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The Digital Racing Alliance of Western Washington is a fairly young club. We really only started in early 2011 and have only raced one series so far, just about to begin our next, along with "fun" race meets and IROC racing. As such, our "rules" are still very fluid as we try different things to see what works best for us. One of the most fluid rules is how we deal with de-slots. Because each track in the group is different in its own way, each one has slightly different rules. The rules can also change depending on how many people are there.

At my track, as long as we have one extra person, that person can stand in the crook of my L-shaped table, which happens to be within easy reach of most de-slot points. That one person can easily manage the majority of offs. When we have that marshal, we usually run with "crash and pit" rules. If you come off, the marshal puts you back on as quickly as possible without pausing or slowing down the race. The drivers that came off, no matter the cause, then have to stop in the pit lane for a penalty. In most cases, that's a two second penalty. Without software to control that, we require the drivers to stop, say "One Mississippi Two Mississippi" before they can leave the pit lane. The race is then "back on" for those drivers.

If we don't have an extra, or if we are at another track where active marshaling is not possible due to crashes that require long grabber tools to reach, we use the Auto Track Call feature in SSDC to trigger a track call after two seconds. That delay is the penalty for the crashers, and is usually quite enough, especially if the driver doesn't remember to release his trigger right when they crash.
The race is paused with a complete stop, and all crashers are put back on, and then the track call is canceled.

Between the two types, I much prefer active marshaling with a stop and go penalty for the crashers. This method doesn't stop the race nearly as much, making race nights much more fun for all, and much more efficiently run. Track calling every lap (or more!) because of offs really slows things down. If there were a good way to re-slot a car on a difficult to reach track without getting in the way of other drivers, I'd like to hear it.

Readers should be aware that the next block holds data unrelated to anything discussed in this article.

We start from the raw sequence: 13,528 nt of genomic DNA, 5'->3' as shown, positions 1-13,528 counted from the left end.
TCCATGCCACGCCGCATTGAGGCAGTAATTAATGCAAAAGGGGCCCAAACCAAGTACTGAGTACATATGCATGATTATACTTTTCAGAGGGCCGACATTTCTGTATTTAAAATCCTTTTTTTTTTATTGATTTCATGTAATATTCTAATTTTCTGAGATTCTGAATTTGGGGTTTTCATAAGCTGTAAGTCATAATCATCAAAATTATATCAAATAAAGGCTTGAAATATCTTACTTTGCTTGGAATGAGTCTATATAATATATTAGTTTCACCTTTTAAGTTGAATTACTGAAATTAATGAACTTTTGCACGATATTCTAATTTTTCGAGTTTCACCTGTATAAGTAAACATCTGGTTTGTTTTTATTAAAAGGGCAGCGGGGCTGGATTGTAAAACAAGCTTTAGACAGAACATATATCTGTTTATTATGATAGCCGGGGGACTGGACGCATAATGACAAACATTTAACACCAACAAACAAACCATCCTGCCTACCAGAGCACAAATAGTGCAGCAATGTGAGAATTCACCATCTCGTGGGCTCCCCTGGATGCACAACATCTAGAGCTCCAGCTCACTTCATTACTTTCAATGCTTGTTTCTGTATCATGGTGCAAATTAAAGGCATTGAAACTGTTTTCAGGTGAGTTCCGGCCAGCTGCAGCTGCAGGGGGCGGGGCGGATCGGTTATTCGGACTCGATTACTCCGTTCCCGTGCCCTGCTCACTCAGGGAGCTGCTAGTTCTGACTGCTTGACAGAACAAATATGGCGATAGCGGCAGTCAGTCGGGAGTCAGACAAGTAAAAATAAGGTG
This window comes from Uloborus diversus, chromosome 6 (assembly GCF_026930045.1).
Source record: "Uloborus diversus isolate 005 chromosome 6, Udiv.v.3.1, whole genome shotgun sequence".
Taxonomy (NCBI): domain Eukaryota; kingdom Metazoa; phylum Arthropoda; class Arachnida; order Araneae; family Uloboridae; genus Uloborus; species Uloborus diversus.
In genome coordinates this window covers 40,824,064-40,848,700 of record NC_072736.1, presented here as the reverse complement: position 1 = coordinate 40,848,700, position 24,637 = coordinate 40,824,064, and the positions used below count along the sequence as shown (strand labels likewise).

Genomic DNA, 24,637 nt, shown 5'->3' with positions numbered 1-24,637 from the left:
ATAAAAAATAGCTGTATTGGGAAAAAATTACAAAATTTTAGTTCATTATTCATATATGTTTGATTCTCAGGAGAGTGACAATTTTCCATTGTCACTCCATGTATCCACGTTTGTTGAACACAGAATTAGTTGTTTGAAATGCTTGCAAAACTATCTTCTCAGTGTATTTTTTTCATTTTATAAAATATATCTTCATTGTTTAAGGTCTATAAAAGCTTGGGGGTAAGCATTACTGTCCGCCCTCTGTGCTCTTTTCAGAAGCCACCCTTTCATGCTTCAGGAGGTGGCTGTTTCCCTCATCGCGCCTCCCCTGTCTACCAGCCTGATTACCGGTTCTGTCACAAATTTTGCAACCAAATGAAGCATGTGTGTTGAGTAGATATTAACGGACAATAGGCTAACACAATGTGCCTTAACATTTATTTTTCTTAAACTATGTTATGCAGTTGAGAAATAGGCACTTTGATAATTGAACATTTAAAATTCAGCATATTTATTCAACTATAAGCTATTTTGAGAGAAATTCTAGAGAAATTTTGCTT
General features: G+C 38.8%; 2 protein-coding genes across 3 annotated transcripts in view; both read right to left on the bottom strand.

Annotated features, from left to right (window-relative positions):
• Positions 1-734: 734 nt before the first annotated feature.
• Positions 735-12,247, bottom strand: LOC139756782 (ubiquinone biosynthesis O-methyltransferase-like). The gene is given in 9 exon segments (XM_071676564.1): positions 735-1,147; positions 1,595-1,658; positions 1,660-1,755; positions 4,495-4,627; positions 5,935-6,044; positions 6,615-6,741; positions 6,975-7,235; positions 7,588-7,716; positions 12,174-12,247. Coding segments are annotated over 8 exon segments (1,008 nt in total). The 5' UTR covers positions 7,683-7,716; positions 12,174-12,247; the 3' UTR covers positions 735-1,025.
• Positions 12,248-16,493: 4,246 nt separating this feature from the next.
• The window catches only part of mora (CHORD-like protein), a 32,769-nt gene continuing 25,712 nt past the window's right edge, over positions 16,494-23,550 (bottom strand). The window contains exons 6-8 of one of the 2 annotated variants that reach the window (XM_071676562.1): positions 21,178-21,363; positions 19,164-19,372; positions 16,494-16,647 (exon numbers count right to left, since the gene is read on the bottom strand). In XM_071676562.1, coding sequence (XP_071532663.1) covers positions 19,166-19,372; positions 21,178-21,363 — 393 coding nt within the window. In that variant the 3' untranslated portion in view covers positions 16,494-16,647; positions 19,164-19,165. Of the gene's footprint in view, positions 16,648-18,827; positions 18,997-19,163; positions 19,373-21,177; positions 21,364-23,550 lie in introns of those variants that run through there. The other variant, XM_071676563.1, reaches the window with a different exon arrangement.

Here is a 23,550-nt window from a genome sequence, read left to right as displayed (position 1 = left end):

Speaking of crashers, we treat anyone out of the slot the same way, whether it was a one car crash, or a 6 car pile up. If you're out of the slot, you take the penalty along with anyone else. This may seem heavy handed, but without an objective party watching every car/corner/crash to be able to say who caused it, it's too hard to be sure. Many will take responsibility for a crash, but sometimes even the drivers can't tell if they nerfed a guy on their outside, or if that guy just took the corner too fast, and these are the most common types of crashes, the second being lane changes. So, any car out of the slot, for any reason, is a crasher and takes whatever penalty is appropriate for the night. Sometimes that's the track call delay, sometimes that's a stop and go.
 

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QUOTE (MrFlippant @ 2 Oct 2011, 17:08) <{POST_SNAPBACK}>When we have that marshal, we usually run with "crash and pit" rules. If you come off, the marshal puts you back on as quickly as possible without pausing or slowing down the race. The drivers that came off, no matter the cause, then have to stop in the pit lane for a penalty. In most cases, that's a two second penalty. Without software to control that, we require the drivers to stop, say "One Mississippi Two Mississippi" before they can leave the pit lane. The race is then "back on" for those drivers.
I really like this idea, Mr.F.
 

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Discussion Starter · #17 ·